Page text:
Creating an awaitable lock for WinJS and JavaScript Promises


Last time, we created an awaitable lock for C++ PPL tasks. Let's do the same thing for WinJS Promises (because I needed one of those too).

var AwaitableLock = WinJS.Class.define(function AwaitableLock() {
  this._locked = false;
  this._p = null;
  this._c = null;
}, {
  waitAsync: function waitAsync() {
    if (!this._locked) {
      // Lock is available. Acquire it.
      this._locked = true;
      return WinJS.Promise.wrap();
    }

    // Lock is not available.
    var self = this;
    if (!this._p) {
      // Create a promise that completes when the lock is released.
      this._p = new WinJS.Promise(function (c) { self._c = c; });
    }

    // Return a promise that waits for the lock to be released
    // and then retries the wait.
    return this._p.then(function () { return self.waitAsync(); });
  },

  release: function release() {
    this._locked = false;
    var c = this._c;
    this._p = null;
    this._c = null;

    // Complete any promise that was waiting for release.
    c && c();
  }
});

Since JavaScript is single-threaded, we don't have to worry about concurrency, so we don't need a mutex to guard our state variables. If the lock is available, then acquire it and return a completed promise.

Otherwise, we have to create a promise. The WinJS.Promise constructor takes a function which in turn receives a few parameters, although we use only c here. The c parameter is itself a function that our code can call to complete the promise. All we do is save that callback in the _c property so that we can complete the promise later. To avoid having to remember multiple completion callbacks, we create this promise once and cache it in the _p property.

We then chain a continuation on that newly-created promise that restarts the waitAsync, and return the resulting promise.

When the lock is released, we clear the saved completion and promise (thereby resetting the lock object to its unlocked state), and if there is a completion function, we call it. This completes the promise we created in waitAsync, which means that each of them will race to waitAsync and retry the acquisition.

There is a subtlety here: We reset the lock object completely before calling the completion. The completion is going to attempt to re-acquire the lock object, and we don't want the reentrant call to see a lock object in an inconsistent state. To avoid that, we capture the completion callback into a local c, and then after the lock object has been reset, we call the callback if necessary.

We can use ES6 function arrow notation to simplify this code, but if we're going to do that, we may as well go all the way and use ES6 native promises.

var AwaitableLock = WinJS.Class.define(function AwaitableLock() {
  this._locked = false;
  this._p = null;
  this._c = null;
}, {
  waitAsync() {
    if (!this._locked) {
      // Lock is available. Acquire it.
      this._locked = true;
      return Promise.resolve();
    }

    // Lock is not available.
    if (!this._p) {
      // Create a promise that completes when the lock is released.
      this._p = new Promise(c => this._c = c);
    }

    return this._p.then(() => this.waitAsync());
  },

  release() {
    this._locked = false;
    var c = this._c;
    this._p = null;
    this._c = null;

    // Complete any promise that was waiting for release.
    c && c();
  }
});

The ES6 Promise method for creating an already-completed promise is called resolve, as opposed to wrap, which is what WinJS.Promise calls it. The Promise constructor is the same, so we didn't have to make any changes there aside from arrowizing the functions. Arrowizing is convenient because it preserves this inside the lambda, which saves us the trouble of having to create a separate self variable.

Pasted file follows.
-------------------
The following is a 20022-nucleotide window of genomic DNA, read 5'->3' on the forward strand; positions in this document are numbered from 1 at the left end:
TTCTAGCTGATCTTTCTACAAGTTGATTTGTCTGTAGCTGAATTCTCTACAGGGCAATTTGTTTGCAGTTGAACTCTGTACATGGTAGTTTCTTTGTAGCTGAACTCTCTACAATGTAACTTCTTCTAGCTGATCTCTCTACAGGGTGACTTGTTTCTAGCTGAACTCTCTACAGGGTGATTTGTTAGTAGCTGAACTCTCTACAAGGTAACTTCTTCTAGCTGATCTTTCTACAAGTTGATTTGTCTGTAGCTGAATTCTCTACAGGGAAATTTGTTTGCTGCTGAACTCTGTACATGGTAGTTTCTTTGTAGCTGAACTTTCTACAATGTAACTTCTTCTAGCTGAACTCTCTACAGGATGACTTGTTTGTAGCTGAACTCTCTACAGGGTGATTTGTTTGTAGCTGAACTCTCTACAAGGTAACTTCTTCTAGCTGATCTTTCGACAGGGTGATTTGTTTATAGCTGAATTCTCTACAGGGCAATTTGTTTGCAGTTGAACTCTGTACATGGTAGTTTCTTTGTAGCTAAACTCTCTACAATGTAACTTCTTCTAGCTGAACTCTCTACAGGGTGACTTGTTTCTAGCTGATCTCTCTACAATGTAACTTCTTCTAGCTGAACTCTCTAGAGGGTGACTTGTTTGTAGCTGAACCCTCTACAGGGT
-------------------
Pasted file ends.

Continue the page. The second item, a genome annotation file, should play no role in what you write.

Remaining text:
And since we're abandoning WinJS, we may as well go all the way and define the class using ES6's native class declaration syntax.

class AwaitableLock {
  constructor() {
    this._locked = false;
    this._p = null;
    this._c = null;
  }

  waitAsync() {
    if (!this._locked) {
      // Lock is available. Acquire it.
      this._locked = true;
      return Promise.resolve();
    }

    // Lock is not available.
    if (!this._p) {
      // Create a promise that completes when the lock is released.
      this._p = new Promise(c => this._c = c);
    }

    return this._p.then(() => this.waitAsync());
  }

  release() {
    this._locked = false;
    var c = this._c;
    this._p = null;
    this._c = null;

    // Complete any promise that was waiting for release.
    c && c();
  }
}

Exercise: Why couldn't we arrowize the constructor?

Exercise 2: Why did we set the member variables dynamically in the constructor instead of defining them statically on the prototype?

Exercise 3: Why couldn't I have precalculated the .then of the promise?

// Code in italics is wrong - but why?
AwaitableLock.prototype.waitAsync = function waitAsync() {
  if (!this._locked) {
    // Lock is available. Acquire it.
    this._locked = true;
    return Promise.resolve();
  }

  // Lock is not available.
  if (!this._p) {
    // Create a promise that completes when the lock is released
    // and then retries the wait.
    this._p = new Promise(c => this._c = c).then(() => this.waitAsync());
  }

  return this._p;
}
Comments (2)
  1. Neil says:

    1. It’s a constructor, so it needs to have its own new this.
    2. JS engines are optimised for accessing objects whose list of own property values doesn’t change after construction.
    3. Each waiter needs to retry after the lock is released.

  2. Drak says:

    “Arrowizing is convenient because it preserves this inside the lambda, which saves us the trouble of having to create a separate self variable.”

    How about binding ‘this’ to your function with .bind(this). Does that not do the same, or does it do something different underwater?

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